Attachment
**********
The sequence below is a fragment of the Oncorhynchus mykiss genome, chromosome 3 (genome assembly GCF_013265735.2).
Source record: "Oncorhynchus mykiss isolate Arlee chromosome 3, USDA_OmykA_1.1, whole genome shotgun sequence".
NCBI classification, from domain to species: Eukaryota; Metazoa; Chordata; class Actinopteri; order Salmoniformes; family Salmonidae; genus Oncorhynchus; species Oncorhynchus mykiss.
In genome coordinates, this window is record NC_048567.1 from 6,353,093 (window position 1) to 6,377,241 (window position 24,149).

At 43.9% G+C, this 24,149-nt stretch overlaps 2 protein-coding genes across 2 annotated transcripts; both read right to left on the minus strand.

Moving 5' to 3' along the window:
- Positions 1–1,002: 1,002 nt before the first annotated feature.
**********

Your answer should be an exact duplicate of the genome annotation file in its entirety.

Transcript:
The sequence below is a fragment of the Oncorhynchus mykiss genome, chromosome 3 (genome assembly GCF_013265735.2).
Source record: "Oncorhynchus mykiss isolate Arlee chromosome 3, USDA_OmykA_1.1, whole genome shotgun sequence".
NCBI classification, from domain to species: Eukaryota; Metazoa; Chordata; class Actinopteri; order Salmoniformes; family Salmonidae; genus Oncorhynchus; species Oncorhynchus mykiss.
In genome coordinates, this window is record NC_048567.1 from 6,353,093 (window position 1) to 6,377,241 (window position 24,149).

At 43.9% G+C, this 24,149-nt stretch overlaps 2 protein-coding genes across 2 annotated transcripts; both read right to left on the minus strand.

Moving 5' to 3' along the window:
- Positions 1–1,002: 1,002 nt before the first annotated feature.